In the statement released by Lesser's office, Frank Moroney, Executive Director of Council 93 of the American Federation of State, County and Municipal Employees, said the amendment recognizes "the unsung heroes of the public-sector workforce."

"It's clear that different workers face different degrees of hazards on the job," Moroney said. "But there is an element of danger in every public-sector job and when that danger results in death, then everything should be equal and the spouses and children left behind should be treated with the same dignity and respect as public safety workers."

Lesser filed the amendment after State Rep. Jay D. Livingston, D-Boston, introduced a similar bill last year. Livingstone's proposal was referred to the Legislature's Committee on Public Service in January.

Money for the benefit would come from the public employees' pension fund -- so, according to Lesser's office, it is "revenue neutral."

The amendment was part of the Senate's $40.8 million budget proposal for fiscal 2018 passed Thursday night. The fiscal year begins July 1.





05/18/2017
 
Posted By: Council 93
Click to read the latest edition of the 93 Beacon! While the links in the .pdf are not live, you can find them below:

PEOPLE Program

Radio Commercial 1

Radio Commercial 2

11th Annual Golf Tournament Registration form


05/03/2017
 
Posted By: Council 93
Please join us for the 11th Annual Memorial Golf Tournament! Click here for the registration form which is due by June 23, 2017. The cost is $150 per person or $600 for a foursome. Please mail check and registration to:

AFSCME Council 93 Memorial Scholarship Fund
8 Beacon Street, 9th Floor
Boston, MA 02108


Details:
  • Slots filled on a first come, first served basis
  • Lunch served on side during awards presentation & raffle prize drawings
  • Prizes awarded for: (1) 1st Place Team, (2) Closest to Pin, (3) Longest Drive
  • Raffle prizes include: 50/50 drawing, sports memorabilia, golf supplies, big screen TV and other great items
  • If an individual is unable to play after payment is received, he or she will be responsible for finding a replacement
  • All proceeds to benefit the Council 93 Memorial Scholarship Fund
  • No refunds will be given

*Sponsorships available!*



04/28/2017
 
Posted By: Council 93
Today is Workers' Memorial Day, a time to remember and honor workers who lost their lives due to job related accidents, injuries and illnesses. It's also a day to renew our commitment to fighting for safer working conditions and passage of laws and regulations that protect the safety of our members.

The name of our brother Jason Sanderson was among those read in remembrance at a ceremony at the State House in Boston earlier today. Jason, who was an active and valued member of Local 1700, lost his life in a work related tragedy last November while working a second job in construction.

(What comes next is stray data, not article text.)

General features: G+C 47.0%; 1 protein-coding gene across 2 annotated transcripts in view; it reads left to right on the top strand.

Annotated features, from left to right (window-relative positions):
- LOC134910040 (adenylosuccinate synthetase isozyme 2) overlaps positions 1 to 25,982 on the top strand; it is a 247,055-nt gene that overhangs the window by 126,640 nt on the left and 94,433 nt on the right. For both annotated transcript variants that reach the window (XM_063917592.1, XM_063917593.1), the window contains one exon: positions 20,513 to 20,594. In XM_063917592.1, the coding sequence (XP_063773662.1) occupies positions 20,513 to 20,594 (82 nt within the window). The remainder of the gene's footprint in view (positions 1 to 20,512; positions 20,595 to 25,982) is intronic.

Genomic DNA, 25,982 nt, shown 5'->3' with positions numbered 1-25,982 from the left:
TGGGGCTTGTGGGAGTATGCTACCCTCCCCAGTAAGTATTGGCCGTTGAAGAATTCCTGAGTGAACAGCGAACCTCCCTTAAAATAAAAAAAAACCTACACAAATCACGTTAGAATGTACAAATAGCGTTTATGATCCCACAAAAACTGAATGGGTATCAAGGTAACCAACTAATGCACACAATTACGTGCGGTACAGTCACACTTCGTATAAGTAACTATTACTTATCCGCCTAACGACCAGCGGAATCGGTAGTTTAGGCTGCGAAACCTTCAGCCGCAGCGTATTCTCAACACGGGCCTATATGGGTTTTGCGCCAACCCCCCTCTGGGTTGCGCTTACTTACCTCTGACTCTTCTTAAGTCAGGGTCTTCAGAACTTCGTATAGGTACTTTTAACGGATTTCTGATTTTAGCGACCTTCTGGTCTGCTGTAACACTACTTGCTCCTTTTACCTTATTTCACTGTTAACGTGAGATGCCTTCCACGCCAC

In recent years, Council 93 has also mourned the loss of Jason Lew, a nurse in Local 72, who died in 2011 of injuries sustained in a violent attack by a patient in his care at state facility in Pocasset, MA. We also suffered the loss Carlos Tabares, a member of Local 851, who died in 2012 after being pinned between the bucket and the cab of a bobcat he was repairing at the New Bedford, MA Water Department.

Council 93 continues to fight for safer working conditions and fair and equitable line of duty injury and death benefits for our members. We are actively engaged in efforts to address the problem of violent attacks against our members in the Massachusetts Department of Youth Services and Massachusetts Mental Health facilities to name a few. We are also pushing for passage of legislation that would provide the same line of duty death benefit currently provided to public safety workers.

We use the sacrifices made by brothers Lew, Tabares and Sanderson as inspiration and invite all members to join us in our efforts. If you have a workplace safety issue that needs to be addressed or are interested in joining our fight to provide safer working conditions please email Jim Durkin or call at 617-367-6012.


04/24/2017
 
Posted By: Council 93
We have heard from many of you that you'd like to see additional programs offered through the AFSCME Free College Benefit. To that end, we are pleased to announce that our partner, Eastern Gateway Community College, is now enrolling students for Summer and Fall for the following online Associate Degree and Certificate programs.

HealthcareThese programs will get you started in the dynamic, growing field!

  • Healthcare Management (Business Management Degree Concentration)
  • Patient Navigator Certificate An excellent program designed to train students for patient-centered work in healthcare.
Business The changing economy means workers need to regularly update their skills. These programs will help you do just that.

  • Business Management Degree with additional Concentrations in
    • Human Resources
    • Health Care Management
    • Marketing
    • Finance
  • EGCC is also offering a Business Management Certificate
    • Option for accounting concentration
  • Accounting
Paralegal The Paralegal Program is designed to prepare students for employment in a law environment in both public and private sectors.

Associate of Individualized Study Degree A flexible program designed for students who have substantial previous college credit.

Criminal Justice DegreeMany of our members can receive college credit for their Corrections or Peace Officer Training certifications.

Associate of Arts Degree A great way to get started on your college degree.

Early Childhood Education Degree Many courses will count toward state education standards points and help providers earn more pay.

Visit www.FreeCollege.AFSCME.org or call 888-590-9009 now to enroll. Summer classes begin May 30 and Fall classes begin August 21. All full-dues paying AFSCME members and their families* are eligible. Take just one class or go full-time. And you'll never have to pay for tuition, fees or e-books. Get started today!

(* Family is defined as children and grandchildren, step children and step grandchildren, spouses, domestic partners and financial dependents.)



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AFSCME Council 93 represents more than 45,000 state, county and municipal employees in Maine, Massachusetts, New Hampshire and Vermont.